It’s not often that the word unusual gets attached to the Oscars, one of the most staid and predictable nights of the year, as sober as the Golden Globes is drunk. But after an unusual year, the awards season followed suit, extended by two months, films dropping in and out of the race and some that might otherwise have been ignored instead taking centre stage.
But when the night finally arrived, things had settled back into a rhythm, so much so that looking back to the last time we made recklessly early predictions, seven out of 10 ended up receiving a nod with two of them winning (the other three were from films that were taken off the schedule).
So, with some vague sense of confidence, here goes our look ahead to next year:
After graduating from a best supporting actor nomination for BlacKkKlansman to best actor for Marriage Story just a year later, the next 12 months could well push Adam Driver closer to a win with three awards-friendly films on the way. The two most likely to appeal to the Academy (his Cannes-premiering Sparks musical Annette, co-starring Marion Cotillard, could be a little too arthouse for voters) both come from Ridley Scott and both tell violent true stories from Europe, albeit from vastly different time periods and with vastly different characters at their center.
The first, The Last Duel, supposed to be part of the most recent Oscars season before being pushed back, tells the story of best friends in 14th century France who go to war after one is accused of raping the other’s wife. It’s delicate territory but the screenplay, which reunites Oscar-winners Ben Affleck and Matt Damon (the latter playing the lead), also includes input from one of the most empathetic female screenwriters working today, Nicole Holofcener, last nominated for Can You Ever Forgive Me?, a strange choice given her history of small-scale everyday comedies but one that implies some necessary sensitivity.
At the other end of the scale is his doomed character in the Lady Gaga-led drama House of Gucci about a murderous plot within the Italian fashion house that with its starry cast and juicy fact-based premise could also ignite.
BRIAN TYREE HENRY
A bit of a wild card here since very little is known about the film he’s starring in but Brian Tyree Henry is someone who’s felt primed for Academy attention for a number of years now.
The Yale-trained actor is best known for his small screen role in Atlanta, a performance that won him an Emmy nomination (he scored a second for a guest spot on This is Us), but has garnered most acclaim for his stage work, including a Tony nomination for Kenneth Lonergan’s Lobby Hero.
He was in the Oscars conversation for his supporting role in 2018’s If Beale Street Could Talk despite starring in just one scene (his crushing monologue was proof that he’s set for bigger things) and while his upcoming appearance in Joe Wright’s Cyrano might be too small for a nom, he’s also starring alongside Oscar-winner Jennifer Lawrence in PTSD drama Red, White and Water. It’s something of an unknown quantity but it’s being released by A24 (who have had awards success with Moonlight, Lady Bird and, most recently, Minari) and in telling the story of a soldier returning from Afghanistan with a brain injury yet from young, well-respected theater director Lila Neugebauer, it has the potential to deal with a serious issue yet from an intriguing, un-gung-ho viewpoint.
During 2020’s traditional in-person Sundance film festival, stacked with bigger movies, we’d seen three of the best picture nominees, a major result even on a normal year but with it all stripped back to a modest virtual line-up this time around, it was harder to predict many nominees-in-waiting.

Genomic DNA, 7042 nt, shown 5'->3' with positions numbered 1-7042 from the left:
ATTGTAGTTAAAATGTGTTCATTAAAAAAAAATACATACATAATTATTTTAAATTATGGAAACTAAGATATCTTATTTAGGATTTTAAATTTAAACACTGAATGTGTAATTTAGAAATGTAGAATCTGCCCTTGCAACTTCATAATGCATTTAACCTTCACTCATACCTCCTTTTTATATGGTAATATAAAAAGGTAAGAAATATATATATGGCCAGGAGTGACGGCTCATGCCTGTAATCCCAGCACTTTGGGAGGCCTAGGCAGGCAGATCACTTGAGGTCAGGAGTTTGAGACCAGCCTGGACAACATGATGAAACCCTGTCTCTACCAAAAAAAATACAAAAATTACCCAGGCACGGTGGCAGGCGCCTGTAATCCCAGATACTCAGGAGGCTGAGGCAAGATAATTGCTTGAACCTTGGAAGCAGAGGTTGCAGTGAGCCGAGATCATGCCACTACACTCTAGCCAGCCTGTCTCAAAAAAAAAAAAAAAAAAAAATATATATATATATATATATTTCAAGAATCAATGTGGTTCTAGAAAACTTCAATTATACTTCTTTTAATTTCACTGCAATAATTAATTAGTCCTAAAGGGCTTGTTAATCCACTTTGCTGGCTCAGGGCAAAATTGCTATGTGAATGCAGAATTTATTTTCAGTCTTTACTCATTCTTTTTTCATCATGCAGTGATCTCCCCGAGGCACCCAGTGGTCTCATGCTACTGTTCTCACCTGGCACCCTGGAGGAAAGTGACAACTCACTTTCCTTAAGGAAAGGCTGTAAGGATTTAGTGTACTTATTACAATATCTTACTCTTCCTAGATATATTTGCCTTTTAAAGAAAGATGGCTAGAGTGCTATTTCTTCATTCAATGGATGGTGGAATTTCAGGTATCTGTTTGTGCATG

The most likely of which would appear to be Ruth Negga, who ever since she nabbed a nod for best actress for her indelible performance in Loving, has been somewhat quiet on the big screen (just a small role in Ad Astra to speak of). While small screen work (she’s starred in four seasons of Preacher) and a major role as Hamlet on stage have kept her busy, it could be a supporting turn in Rebecca Hall’s directorial debut Passing that thrusts her back into the spotlight. It’s a vibrant, alluring performance that steals the film away from her co-stars and a thrilling reminder of Negga’s magnetic yet underused presence.
We’re now far past the rather patronizing astonishment that yes an actor from a major teen franchise could spend most of her career since starring in well-respected indies but while Kristen Stewart has accumulated a great deal of acclaim post-Twilight, she’s yet to make the leap from critics circle prizes to the Oscars. If anything were to change that it would be Spencer, the much-anticipated new drama that sees her taking on the role of Princess Diana, teased already in a set of promising new images. The accent remains a concern for anyone who’s seen Snow White and the Huntsmen (Stewart herself referred to it as “intimidating as all hell”) but with Pablo Larrain at the helm, who previously led Natalie Portman to a nomination for Jackie before producing the best international feature Oscar-winning A Fantastic Woman, it’s safe to be cautiously confident in the execution.
PAUL THOMAS ANDERSON
The arrival of a new Paul Thomas Anderson project is usually something to get excited about, especially within a season that can often be without surprise, his films continually upending any expectations we might have.
The Academy fawns over him, with eight nominations to date (from Boogie Nights to Magnolia to There Will Be Blood), and with many considering his last, Phantom Thread, to be his best, expectations are high for what’s coming next.
As with most of his films, little is known, but the intriguingly titled, and soon-to-be ridiculed, Soggy Bottom will follow a high schooler who dreams of being an actor in the 70s with help from a director played by eight-time nominee Bradley Cooper. Anderson is an awards-magnet even without a film about film at play (something the Academy cannot help but fall for) so expect this one to feature in a number of categories.
There’s so much love for Denzel Washington within the Academy that even when the actor is having a widely agreed upon off-day, as with 2017’s under-appreciated legal drama Roman J Israel (note: Washington’s off-day is better than most when they’re on), he’s still able to secure a nomination.
In his career, the multi-hyphenate has won two Oscars and been nominated for seven others (he remains the most nominated black actor of all time) and this year offers him two major opportunities both in front of and behind the camera.
Firstly, he’s taking on the lead in The Tragedy of Macbeth, an intriguingly mysterious black-and-white adaptation also starring recent winner Frances McDormand and directed by her husband Joel Coen, the first time he’s worked without his brother Ethan.